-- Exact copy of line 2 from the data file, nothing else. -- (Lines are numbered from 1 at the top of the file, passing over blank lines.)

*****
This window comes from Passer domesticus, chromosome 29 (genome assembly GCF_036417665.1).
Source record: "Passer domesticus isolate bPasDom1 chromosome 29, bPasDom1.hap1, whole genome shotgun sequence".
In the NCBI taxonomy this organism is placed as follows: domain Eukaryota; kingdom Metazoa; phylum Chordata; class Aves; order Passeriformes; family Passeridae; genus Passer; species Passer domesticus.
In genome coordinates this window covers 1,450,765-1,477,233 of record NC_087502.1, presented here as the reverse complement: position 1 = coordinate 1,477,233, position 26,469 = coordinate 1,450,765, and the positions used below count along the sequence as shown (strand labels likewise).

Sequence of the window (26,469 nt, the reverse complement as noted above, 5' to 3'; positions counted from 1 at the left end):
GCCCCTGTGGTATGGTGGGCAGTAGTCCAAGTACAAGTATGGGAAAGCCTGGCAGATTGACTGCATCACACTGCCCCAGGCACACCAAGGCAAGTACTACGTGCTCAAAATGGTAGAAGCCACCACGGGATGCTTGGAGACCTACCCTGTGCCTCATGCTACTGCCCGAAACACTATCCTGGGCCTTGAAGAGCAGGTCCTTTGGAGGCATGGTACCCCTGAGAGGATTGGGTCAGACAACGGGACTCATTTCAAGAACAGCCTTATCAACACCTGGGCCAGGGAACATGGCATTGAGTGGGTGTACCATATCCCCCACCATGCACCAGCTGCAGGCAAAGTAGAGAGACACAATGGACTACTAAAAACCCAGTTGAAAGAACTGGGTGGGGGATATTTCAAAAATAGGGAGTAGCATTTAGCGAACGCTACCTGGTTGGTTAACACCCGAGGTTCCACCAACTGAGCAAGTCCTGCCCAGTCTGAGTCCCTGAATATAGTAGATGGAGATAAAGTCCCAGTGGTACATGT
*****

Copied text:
Source record: "Passer domesticus isolate bPasDom1 chromosome 29, bPasDom1.hap1, whole genome shotgun sequence".